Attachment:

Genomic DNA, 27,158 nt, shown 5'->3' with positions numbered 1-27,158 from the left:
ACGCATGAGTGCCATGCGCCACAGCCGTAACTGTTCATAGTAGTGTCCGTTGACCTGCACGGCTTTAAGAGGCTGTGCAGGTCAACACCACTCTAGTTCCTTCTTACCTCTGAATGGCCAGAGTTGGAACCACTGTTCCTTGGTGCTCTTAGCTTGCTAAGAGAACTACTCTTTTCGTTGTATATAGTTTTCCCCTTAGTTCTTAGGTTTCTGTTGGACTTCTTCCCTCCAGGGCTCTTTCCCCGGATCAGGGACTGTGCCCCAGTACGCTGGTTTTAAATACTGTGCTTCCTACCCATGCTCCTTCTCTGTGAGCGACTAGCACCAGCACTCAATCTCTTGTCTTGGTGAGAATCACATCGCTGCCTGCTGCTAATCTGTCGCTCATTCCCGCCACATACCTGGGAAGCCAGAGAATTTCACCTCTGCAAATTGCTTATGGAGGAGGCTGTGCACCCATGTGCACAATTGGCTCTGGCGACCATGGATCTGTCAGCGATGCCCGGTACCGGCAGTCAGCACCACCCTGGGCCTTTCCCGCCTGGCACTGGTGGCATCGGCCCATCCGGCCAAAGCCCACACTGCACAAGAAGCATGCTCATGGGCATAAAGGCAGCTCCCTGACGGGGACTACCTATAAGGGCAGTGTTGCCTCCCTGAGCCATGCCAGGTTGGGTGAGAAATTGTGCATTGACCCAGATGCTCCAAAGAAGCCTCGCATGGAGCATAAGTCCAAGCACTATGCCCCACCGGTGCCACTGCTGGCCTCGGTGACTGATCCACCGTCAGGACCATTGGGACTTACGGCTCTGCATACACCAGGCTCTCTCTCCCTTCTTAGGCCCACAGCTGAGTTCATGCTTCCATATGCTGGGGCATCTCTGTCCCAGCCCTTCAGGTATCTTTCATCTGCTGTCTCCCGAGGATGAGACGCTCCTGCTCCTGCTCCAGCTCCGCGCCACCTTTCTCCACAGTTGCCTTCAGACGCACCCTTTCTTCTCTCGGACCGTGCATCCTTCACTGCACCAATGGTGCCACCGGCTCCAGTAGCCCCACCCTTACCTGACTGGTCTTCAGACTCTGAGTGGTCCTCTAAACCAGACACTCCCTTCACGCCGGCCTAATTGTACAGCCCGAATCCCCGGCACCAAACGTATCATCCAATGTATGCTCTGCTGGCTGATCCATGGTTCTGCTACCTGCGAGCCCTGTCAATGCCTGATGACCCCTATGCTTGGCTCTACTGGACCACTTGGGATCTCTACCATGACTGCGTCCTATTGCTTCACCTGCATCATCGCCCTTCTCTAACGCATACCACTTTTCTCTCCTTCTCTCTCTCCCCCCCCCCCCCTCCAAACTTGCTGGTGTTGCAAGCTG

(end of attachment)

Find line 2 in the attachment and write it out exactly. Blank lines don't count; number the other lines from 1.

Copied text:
ACGCATGAGTGCCATGCGCCACAGCCGTAACTGTTCATAGTAGTGTCCGTTGACCTGCACGGCTTTAAGAGGCTGTGCAGGTCAACACCACTCTAGTTCCTTCTTACCTCTGAATGGCCAGAGTTGGAACCACTGTTCCTTGGTGCTCTTAGCTTGCTAAGAGAACTACTCTTTTCGTTGTATATAGTTTTCCCCTTAGTTCTTAGGTTTCTGTTGGACTTCTTCCCTCCAGGGCTCTTTCCCCGGATCAGGGACTGTGCCCCAGTACGCTGGTTTTAAATACTGTGCTTCCTACCCATGCTCCTTCTCTGTGAGCGACTAGCACCAGCACTCAATCTCTTGTCTTGGTGAGAATCACATCGCTGCCTGCTGCTAATCTGTCGCTCATTCCCGCCACATACCTGGGAAGCCAGAGAATTTCACCTCTGCAAATTGCTTATGGAGGAGGCTGTGCACCCATGTGCACAATTGGCTCTGGCGACCATGGATCTGTCAGCGATGCCCGGTACCGGCAGTCAGCACCACCCTGGGCCTTTCCCGCCTGGCACTGGTGGCATCGGCCCATCCGGCCAAAGCCCACACTGCACAAGAAGCATGCTCATGGGCATAAAGGCAGCTCCCTGACGGGGACTACCTATAAGGGCAGTGTTGCCTCCCTGAGCCATGCCAGGTTGGGTGAGAAATTGTGCATTGACCCAGATGCTCCAAAGAAGCCTCGCATGGAGCATAAGTCCAAGCACTATGCCCCACCGGTGCCACTGCTGGCCTCGGTGACTGATCCACCGTCAGGACCATTGGGACTTACGGCTCTGCATACACCAGGCTCTCTCTCCCTTCTTAGGCCCACAGCTGAGTTCATGCTTCCATATGCTGGGGCATCTCTGTCCCAGCCCTTCAGGTATCTTTCATCTGCTGTCTCCCGAGGATGAGACGCTCCTGCTCCTGCTCCAGCTCCGCGCCACCTTTCTCCACAGTTGCCTTCAGACGCACCCTTTCTTCTCTCGGACCGTGCATCCTTCACTGCACCAATGGTGCCACCGGCTCCAGTAGCCCCACCCTTACCTGACTGGTCTTCAGACTCTGAGTGGTCCTCTAAACCAGACACTCCCTTCACGCCGGCCTAATTGTACAGCCCGAATCCCCGGCACCAAACGTATCATCCAATGTATGCTCTGCTGGCTGATCCATGGTTCTGCTACCTGCGAGCCCTGTCAATGCCTGATGACCCCTATGCTTGGCTCTACTGGACCACTTGGGATCTCTACCATGACTGCGTCCTATTGCTTCACCTGCATCATCGCCCTTCTCTAACGCATACCACTTTTCTCTCCTTCTCTCTCTCCCCCCCCCCCCCTCCAAACTTGCTGGTGTTGCAAGCTG